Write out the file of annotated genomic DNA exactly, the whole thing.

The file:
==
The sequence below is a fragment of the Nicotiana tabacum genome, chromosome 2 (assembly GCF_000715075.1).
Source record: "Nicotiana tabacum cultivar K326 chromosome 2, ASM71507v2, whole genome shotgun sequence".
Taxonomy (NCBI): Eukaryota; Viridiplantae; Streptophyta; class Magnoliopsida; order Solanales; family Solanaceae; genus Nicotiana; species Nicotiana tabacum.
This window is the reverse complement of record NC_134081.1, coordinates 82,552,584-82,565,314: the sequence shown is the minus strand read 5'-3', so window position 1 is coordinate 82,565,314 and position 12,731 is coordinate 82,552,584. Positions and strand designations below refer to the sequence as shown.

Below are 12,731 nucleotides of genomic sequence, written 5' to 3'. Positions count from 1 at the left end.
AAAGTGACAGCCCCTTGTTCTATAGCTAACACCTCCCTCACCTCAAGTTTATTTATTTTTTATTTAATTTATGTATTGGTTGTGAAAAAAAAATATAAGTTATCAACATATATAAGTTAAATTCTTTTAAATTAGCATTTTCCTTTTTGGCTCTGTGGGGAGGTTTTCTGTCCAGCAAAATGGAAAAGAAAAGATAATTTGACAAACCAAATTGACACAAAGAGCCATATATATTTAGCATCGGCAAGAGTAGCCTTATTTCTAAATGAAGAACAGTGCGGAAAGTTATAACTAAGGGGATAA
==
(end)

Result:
The sequence below is a fragment of the Nicotiana tabacum genome, chromosome 2 (assembly GCF_000715075.1).
Source record: "Nicotiana tabacum cultivar K326 chromosome 2, ASM71507v2, whole genome shotgun sequence".
Taxonomy (NCBI): Eukaryota; Viridiplantae; Streptophyta; class Magnoliopsida; order Solanales; family Solanaceae; genus Nicotiana; species Nicotiana tabacum.
This window is the reverse complement of record NC_134081.1, coordinates 82,552,584-82,565,314: the sequence shown is the minus strand read 5'-3', so window position 1 is coordinate 82,565,314 and position 12,731 is coordinate 82,552,584. Positions and strand designations below refer to the sequence as shown.

Below are 12,731 nucleotides of genomic sequence, written 5' to 3'. Positions count from 1 at the left end.
AAAGTGACAGCCCCTTGTTCTATAGCTAACACCTCCCTCACCTCAAGTTTATTTATTTTTTATTTAATTTATGTATTGGTTGTGAAAAAAAAATATAAGTTATCAACATATATAAGTTAAATTCTTTTAAATTAGCATTTTCCTTTTTGGCTCTGTGGGGAGGTTTTCTGTCCAGCAAAATGGAAAAGAAAAGATAATTTGACAAACCAAATTGACACAAAGAGCCATATATATTTAGCATCGGCAAGAGTAGCCTTATTTCTAAATGAAGAACAGTGCGGAAAGTTATAACTAAGGGGATAA